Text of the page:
Government and Regulations

Changing the VA’s OC Pill Dispensing Could Save Money—and Avoid Unwanted Pregnancy

Researchers find the switch could potentially save the VA > $2 million annually and reduce unintended pregnancy by 14%.


The VA currently stipulates a 3-month maximum dispensing limit for all medications, including oral contraceptive pills (OCPs). But a 12-month cycle for OCPs improves adherence, reduces coverage gaps, and reduces unintended pregnancy, say researchers from University of Pittsburgh and the VA Pittsburgh Health Care System, both in Pennsylvania. Not only that, they add, the VA could save > $2 million a year.

OCPs are among the most commonly used methods of contraception among women veterans. VA data indicate that 43% of women dispensed 3-month supplies experience ≤ 1 gap of ≤ 7 days between refills during a year of use. Citing research that has found women on 12-month dispensing cycles have fewer gaps, which leads to fewer unintended pregnancies and abortions. US guidelines now recommend routine initial dispensing of up to 1-year supplies of hormonal contraception.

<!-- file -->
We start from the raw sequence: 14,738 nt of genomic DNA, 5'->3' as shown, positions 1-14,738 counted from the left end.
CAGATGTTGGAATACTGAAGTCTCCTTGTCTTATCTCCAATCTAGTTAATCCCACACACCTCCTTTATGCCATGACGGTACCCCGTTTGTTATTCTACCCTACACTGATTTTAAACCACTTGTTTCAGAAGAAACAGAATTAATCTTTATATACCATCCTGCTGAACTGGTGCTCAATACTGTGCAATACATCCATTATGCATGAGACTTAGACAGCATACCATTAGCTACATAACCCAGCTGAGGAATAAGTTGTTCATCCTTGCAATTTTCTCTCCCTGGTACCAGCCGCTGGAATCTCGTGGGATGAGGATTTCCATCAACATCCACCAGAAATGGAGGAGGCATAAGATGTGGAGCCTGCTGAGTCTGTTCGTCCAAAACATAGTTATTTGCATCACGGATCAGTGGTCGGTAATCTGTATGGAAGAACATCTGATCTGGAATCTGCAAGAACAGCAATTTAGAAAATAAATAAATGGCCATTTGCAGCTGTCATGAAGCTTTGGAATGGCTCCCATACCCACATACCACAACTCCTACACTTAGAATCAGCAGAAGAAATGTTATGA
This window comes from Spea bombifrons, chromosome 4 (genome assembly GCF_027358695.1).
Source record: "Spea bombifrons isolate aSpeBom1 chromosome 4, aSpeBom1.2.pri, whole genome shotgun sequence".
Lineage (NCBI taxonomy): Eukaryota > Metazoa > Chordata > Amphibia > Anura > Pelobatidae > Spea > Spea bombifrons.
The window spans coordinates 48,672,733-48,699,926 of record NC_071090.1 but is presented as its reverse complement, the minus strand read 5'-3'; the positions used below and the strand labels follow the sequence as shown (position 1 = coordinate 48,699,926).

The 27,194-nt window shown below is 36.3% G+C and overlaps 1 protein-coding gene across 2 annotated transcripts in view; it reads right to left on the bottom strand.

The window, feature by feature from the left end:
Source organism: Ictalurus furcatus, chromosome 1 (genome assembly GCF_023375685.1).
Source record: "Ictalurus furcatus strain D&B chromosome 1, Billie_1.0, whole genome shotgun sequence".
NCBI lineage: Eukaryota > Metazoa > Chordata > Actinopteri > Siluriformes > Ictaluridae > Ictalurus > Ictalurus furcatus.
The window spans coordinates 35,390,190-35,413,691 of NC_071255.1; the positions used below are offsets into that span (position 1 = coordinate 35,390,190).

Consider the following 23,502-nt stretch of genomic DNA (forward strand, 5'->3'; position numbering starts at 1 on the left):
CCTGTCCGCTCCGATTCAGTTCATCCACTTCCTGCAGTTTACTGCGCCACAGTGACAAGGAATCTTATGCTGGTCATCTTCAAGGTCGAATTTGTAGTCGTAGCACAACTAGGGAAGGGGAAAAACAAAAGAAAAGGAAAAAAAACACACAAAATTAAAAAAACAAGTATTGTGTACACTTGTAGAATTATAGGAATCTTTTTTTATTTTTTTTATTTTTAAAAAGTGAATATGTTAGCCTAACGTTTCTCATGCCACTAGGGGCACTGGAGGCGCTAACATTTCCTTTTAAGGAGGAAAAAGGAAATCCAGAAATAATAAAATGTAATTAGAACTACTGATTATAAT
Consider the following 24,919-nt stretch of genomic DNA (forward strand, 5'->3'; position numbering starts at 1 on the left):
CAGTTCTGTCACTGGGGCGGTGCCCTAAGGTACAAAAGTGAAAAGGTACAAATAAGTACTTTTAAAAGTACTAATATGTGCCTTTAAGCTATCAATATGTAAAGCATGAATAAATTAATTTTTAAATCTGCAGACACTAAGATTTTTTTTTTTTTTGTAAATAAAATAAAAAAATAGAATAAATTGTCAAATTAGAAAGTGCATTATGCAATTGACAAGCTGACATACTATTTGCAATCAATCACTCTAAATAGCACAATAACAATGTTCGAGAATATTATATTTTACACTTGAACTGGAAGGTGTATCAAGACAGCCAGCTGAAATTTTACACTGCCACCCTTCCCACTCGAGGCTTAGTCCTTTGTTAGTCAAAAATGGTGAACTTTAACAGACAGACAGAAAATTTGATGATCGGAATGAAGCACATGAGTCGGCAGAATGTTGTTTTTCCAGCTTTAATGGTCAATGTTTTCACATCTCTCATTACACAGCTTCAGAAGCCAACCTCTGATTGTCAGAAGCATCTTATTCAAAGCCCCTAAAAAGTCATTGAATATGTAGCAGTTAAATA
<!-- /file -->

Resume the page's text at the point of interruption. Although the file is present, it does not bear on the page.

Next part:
However, the financial consequences for such a switch in the VA were unclear, the researchers say. To find out, they developed a decision analysis model from the VA perspective to compare incremental costs of a 12-month supply vs a 3-month supply dispensed quarterly. Basing their model on a cohort of 24,309 women, the researchers looked at the effects of each strategy on resulting coverage gaps, discontinuation of OCPs, pregnancy, birth, miscarriage, and abortion.

The model projected that the 12-month system would reduce unintended pregnancies by 14%, or 583 unintended pregnancies averted annually—a conservative estimate, the researchers say.

Overall, the model estimated total savings of > $2 million annually.

Their results suggest obvious financial benefits for the VA—for example, less money spent on intrapartum care, the researchers say. But they add, “it is vital that contraceptive policies serve first and foremost to augment women’s reproductive outcomes and autonomy.” They highlight the potential financial gains as a “secondary benefit to the more important and evidence-based goal of improving contraceptive access.”

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